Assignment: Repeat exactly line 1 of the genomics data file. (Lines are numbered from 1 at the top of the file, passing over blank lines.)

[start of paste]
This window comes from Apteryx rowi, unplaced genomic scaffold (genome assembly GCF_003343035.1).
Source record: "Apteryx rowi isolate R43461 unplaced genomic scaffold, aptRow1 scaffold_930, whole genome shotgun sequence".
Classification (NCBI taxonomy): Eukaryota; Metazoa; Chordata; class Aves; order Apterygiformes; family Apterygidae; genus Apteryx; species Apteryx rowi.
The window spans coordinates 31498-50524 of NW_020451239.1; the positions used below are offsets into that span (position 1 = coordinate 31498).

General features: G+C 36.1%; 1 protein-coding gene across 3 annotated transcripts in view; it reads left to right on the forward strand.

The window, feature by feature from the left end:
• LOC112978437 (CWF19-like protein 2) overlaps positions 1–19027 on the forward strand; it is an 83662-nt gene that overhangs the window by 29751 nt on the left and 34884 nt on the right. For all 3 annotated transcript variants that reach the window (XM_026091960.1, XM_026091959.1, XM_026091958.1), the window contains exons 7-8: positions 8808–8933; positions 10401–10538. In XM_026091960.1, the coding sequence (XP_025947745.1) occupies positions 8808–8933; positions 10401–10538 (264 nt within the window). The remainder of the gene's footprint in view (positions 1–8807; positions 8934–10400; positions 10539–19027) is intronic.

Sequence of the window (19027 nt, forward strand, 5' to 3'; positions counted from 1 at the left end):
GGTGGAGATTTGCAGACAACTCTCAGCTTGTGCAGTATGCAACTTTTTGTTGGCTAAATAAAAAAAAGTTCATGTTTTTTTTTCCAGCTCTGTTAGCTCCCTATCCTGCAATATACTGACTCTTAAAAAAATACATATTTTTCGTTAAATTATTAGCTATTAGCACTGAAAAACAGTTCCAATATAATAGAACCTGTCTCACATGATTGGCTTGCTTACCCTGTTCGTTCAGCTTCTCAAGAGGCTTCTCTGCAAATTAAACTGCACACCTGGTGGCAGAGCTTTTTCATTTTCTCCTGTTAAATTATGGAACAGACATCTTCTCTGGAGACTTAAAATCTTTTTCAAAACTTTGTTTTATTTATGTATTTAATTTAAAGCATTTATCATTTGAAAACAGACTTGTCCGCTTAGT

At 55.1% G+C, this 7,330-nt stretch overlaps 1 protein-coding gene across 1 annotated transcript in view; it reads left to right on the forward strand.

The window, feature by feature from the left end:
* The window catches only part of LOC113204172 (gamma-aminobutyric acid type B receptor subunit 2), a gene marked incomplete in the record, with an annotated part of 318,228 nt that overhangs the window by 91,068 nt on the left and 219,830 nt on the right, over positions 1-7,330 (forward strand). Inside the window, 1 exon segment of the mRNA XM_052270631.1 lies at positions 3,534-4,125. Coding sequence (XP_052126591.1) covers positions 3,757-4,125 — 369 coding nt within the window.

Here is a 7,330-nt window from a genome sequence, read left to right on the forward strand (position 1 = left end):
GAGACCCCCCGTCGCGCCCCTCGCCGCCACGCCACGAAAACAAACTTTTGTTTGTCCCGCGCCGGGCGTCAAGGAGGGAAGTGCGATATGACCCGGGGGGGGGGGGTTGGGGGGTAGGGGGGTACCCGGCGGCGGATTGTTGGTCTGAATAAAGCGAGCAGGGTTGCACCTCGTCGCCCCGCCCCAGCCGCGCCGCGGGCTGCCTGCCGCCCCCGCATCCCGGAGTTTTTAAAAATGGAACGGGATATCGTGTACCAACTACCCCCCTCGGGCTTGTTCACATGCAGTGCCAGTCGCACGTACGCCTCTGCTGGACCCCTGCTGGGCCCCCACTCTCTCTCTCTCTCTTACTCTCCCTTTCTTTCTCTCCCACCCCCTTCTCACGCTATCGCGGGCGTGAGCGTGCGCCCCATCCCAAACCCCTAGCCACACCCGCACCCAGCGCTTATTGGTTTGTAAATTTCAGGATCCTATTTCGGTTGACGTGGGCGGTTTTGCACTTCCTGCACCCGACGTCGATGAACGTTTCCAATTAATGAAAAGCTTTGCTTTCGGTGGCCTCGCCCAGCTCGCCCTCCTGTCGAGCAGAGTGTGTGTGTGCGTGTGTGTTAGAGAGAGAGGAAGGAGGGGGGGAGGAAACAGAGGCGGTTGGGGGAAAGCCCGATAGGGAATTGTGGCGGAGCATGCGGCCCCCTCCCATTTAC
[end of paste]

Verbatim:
This window comes from Apteryx rowi, unplaced genomic scaffold (genome assembly GCF_003343035.1).